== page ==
Never Alone review: Into the storm

Xbox One, PlayStation 4, PC

Never Alone has a message – but first and foremost it is a truly beautiful game. It turns an ancient legend from Alaska Natives, the Iñupiat, into a harrowing yet enlightening journey through ice and fire. It's a platformer set in the harsh, frozen landscape of rural Alaska, starring a young girl and an Arctic Fox that calls upon spirits to guide her to the source of a foul blizzard ravaging her community. The game also features a series of short documentaries about the Iñupiat: These bits of reality are scattered throughout, between chapters and at checkpoints, and players can choose to watch or ignore them.

Never Alone is beautiful on multiple levels. The art is gorgeous, an exaggerated 3D style that seems to reference Scrimshaw and the cartoonishness of Majora's Mask in one fell swoop. The platforming action is harrowing and satisfying, for the most part, especially if you can bring a friend. The environments are elegant, filled with icy blues and deep, dark waters. The messages contained in the game's mini documentaries are enlightening and educational, inviting players into a world they may otherwise never see.

The bulk of Never Alone's emotional impact stems from the friendship between Nuna, the young adventurer, and the Arctic Fox that travels with her. The two brave shifting ice, torrents of snow and angry polar bears, depending on each other to survive. The fox is able to scale walls and call on spirits to assist them on their journey, while Nuna has a magical bola, a weapon made of rocks tied to strings, that she throws at enemies and spirit markings to solve puzzles.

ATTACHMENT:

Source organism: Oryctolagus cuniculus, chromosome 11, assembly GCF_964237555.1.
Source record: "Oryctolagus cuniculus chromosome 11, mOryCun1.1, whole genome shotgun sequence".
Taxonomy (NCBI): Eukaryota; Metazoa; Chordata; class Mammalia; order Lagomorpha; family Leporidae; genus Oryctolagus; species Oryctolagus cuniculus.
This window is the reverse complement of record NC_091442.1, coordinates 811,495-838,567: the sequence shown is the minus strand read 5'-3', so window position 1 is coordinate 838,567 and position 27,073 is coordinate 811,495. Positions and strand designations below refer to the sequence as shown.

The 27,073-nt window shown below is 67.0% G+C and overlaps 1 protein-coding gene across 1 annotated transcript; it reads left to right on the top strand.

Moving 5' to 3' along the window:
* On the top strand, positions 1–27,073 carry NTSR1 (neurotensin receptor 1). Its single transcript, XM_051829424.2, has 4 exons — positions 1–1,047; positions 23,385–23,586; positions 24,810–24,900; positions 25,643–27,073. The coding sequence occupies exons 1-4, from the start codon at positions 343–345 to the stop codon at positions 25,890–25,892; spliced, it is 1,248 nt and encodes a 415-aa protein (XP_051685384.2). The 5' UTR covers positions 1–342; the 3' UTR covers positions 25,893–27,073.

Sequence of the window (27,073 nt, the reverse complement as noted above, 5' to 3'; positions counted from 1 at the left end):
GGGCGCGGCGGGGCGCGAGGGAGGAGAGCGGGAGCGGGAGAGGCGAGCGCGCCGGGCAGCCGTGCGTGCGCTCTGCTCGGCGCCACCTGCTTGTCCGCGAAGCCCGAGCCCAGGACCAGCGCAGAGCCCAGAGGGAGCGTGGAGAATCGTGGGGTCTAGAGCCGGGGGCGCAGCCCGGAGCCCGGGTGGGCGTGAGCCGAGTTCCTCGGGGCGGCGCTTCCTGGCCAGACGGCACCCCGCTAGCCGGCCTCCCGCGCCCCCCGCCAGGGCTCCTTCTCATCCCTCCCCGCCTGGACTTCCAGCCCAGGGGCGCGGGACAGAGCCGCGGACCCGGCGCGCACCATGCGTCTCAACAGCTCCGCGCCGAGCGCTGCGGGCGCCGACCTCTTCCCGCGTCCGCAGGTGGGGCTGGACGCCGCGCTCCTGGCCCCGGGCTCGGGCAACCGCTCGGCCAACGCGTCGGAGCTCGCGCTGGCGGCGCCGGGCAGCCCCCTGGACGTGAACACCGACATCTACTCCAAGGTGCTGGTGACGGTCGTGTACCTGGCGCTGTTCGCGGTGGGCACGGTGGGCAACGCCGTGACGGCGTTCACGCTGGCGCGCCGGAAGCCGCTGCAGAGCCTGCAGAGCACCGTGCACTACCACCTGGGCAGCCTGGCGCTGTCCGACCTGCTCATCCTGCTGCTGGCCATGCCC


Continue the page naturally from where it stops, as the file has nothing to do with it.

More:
The platforming itself is fairly basic – think Limbo on ice – though it can be delightfully fast-paced, like when Nuna and the fox are chased by a polar bear across chunks of icebergs that move with the waves and intermittently crush together. Players must time jumps carefully, figure out how to reach the tops of rickety wooden ledges, traverse frozen caves and even explore the deep waters inside of a whale. (Yes, inside.) Players must also be aware of the natural elements, at times waiting for the perfect moment to jump into a gust of wind and be carried to an otherwise unreachable platform – one of the most enjoyable mechanics Never Alone offers. The platforming rewards speed in some areas, patience in others and clever thinking in all, asking players to use abilities specific to Nuna and the fox in equal turn.

Never Alone can be played either alone or with a partner. Played solo, the game is vastly more challenging – a single player controls both Nuna and the Arctic Fox, switching between the two to solve platforming puzzles. In multiple instances, for example, the fox must climb a wall that Nuna can't reach. The fox's presence will reveal a spirit helper on the wall, allowing Nuna to scale the incline. This back and forth is exhilarating and satisfying, and it adds a level of depth to an otherwise straightforward platformer.